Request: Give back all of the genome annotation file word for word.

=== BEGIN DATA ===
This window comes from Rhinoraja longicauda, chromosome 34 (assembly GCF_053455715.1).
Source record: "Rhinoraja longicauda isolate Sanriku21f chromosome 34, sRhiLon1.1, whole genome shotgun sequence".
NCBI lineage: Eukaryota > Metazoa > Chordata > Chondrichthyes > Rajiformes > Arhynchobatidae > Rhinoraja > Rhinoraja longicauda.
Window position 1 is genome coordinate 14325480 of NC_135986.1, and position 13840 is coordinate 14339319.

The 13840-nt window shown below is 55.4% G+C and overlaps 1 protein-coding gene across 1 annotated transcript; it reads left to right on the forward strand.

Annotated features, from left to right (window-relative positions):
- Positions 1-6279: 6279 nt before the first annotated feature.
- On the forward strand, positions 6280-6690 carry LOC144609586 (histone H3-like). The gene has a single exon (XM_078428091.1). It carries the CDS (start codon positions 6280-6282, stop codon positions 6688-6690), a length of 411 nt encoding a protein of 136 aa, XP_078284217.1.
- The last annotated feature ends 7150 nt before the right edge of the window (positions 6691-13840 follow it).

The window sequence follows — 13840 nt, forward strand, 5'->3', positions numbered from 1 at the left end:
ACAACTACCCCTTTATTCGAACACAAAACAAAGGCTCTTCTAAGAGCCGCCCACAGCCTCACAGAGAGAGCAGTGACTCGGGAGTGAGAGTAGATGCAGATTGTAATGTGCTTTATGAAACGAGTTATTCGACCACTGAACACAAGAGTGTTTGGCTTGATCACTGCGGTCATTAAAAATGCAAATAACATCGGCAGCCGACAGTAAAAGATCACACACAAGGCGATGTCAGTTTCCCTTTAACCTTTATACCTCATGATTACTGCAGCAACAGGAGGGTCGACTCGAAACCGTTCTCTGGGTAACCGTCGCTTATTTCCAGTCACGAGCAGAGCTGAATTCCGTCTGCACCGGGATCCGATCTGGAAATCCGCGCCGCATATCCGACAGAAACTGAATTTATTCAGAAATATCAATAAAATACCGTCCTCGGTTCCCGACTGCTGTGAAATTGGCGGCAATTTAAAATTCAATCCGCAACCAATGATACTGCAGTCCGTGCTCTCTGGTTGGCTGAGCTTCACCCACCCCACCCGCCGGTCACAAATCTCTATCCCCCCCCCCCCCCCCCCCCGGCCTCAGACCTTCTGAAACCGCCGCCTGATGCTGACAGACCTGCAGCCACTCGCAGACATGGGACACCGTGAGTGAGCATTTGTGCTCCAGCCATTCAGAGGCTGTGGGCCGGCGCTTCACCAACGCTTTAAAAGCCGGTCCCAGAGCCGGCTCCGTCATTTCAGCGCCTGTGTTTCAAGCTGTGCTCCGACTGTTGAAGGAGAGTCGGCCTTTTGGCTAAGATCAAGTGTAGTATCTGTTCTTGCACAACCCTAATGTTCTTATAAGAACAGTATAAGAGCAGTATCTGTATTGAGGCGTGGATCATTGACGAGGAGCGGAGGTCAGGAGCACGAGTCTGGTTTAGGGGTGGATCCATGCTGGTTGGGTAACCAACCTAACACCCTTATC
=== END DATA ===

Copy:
This window comes from Rhinoraja longicauda, chromosome 34 (assembly GCF_053455715.1).
Source record: "Rhinoraja longicauda isolate Sanriku21f chromosome 34, sRhiLon1.1, whole genome shotgun sequence".
NCBI lineage: Eukaryota > Metazoa > Chordata > Chondrichthyes > Rajiformes > Arhynchobatidae > Rhinoraja > Rhinoraja longicauda.
Window position 1 is genome coordinate 14325480 of NC_135986.1, and position 13840 is coordinate 14339319.

The 13840-nt window shown below is 55.4% G+C and overlaps 1 protein-coding gene across 1 annotated transcript; it reads left to right on the forward strand.

Annotated features, from left to right (window-relative positions):
- Positions 1-6279: 6279 nt before the first annotated feature.
- On the forward strand, positions 6280-6690 carry LOC144609586 (histone H3-like). The gene has a single exon (XM_078428091.1). It carries the CDS (start codon positions 6280-6282, stop codon positions 6688-6690), a length of 411 nt encoding a protein of 136 aa, XP_078284217.1.
- The last annotated feature ends 7150 nt before the right edge of the window (positions 6691-13840 follow it).

The window sequence follows — 13840 nt, forward strand, 5'->3', positions numbered from 1 at the left end:
ACAACTACCCCTTTATTCGAACACAAAACAAAGGCTCTTCTAAGAGCCGCCCACAGCCTCACAGAGAGAGCAGTGACTCGGGAGTGAGAGTAGATGCAGATTGTAATGTGCTTTATGAAACGAGTTATTCGACCACTGAACACAAGAGTGTTTGGCTTGATCACTGCGGTCATTAAAAATGCAAATAACATCGGCAGCCGACAGTAAAAGATCACACACAAGGCGATGTCAGTTTCCCTTTAACCTTTATACCTCATGATTACTGCAGCAACAGGAGGGTCGACTCGAAACCGTTCTCTGGGTAACCGTCGCTTATTTCCAGTCACGAGCAGAGCTGAATTCCGTCTGCACCGGGATCCGATCTGGAAATCCGCGCCGCATATCCGACAGAAACTGAATTTATTCAGAAATATCAATAAAATACCGTCCTCGGTTCCCGACTGCTGTGAAATTGGCGGCAATTTAAAATTCAATCCGCAACCAATGATACTGCAGTCCGTGCTCTCTGGTTGGCTGAGCTTCACCCACCCCACCCGCCGGTCACAAATCTCTATCCCCCCCCCCCCCCCCCCCCGGCCTCAGACCTTCTGAAACCGCCGCCTGATGCTGACAGACCTGCAGCCACTCGCAGACATGGGACACCGTGAGTGAGCATTTGTGCTCCAGCCATTCAGAGGCTGTGGGCCGGCGCTTCACCAACGCTTTAAAAGCCGGTCCCAGAGCCGGCTCCGTCATTTCAGCGCCTGTGTTTCAAGCTGTGCTCCGACTGTTGAAGGAGAGTCGGCCTTTTGGCTAAGATCAAGTGTAGTATCTGTTCTTGCACAACCCTAATGTTCTTATAAGAACAGTATAAGAGCAGTATCTGTATTGAGGCGTGGATCATTGACGAGGAGCGGAGGTCAGGAGCACGAGTCTGGTTTAGGGGTGGATCCATGCTGGTTGGGTAACCAACCTAACACCCTTATC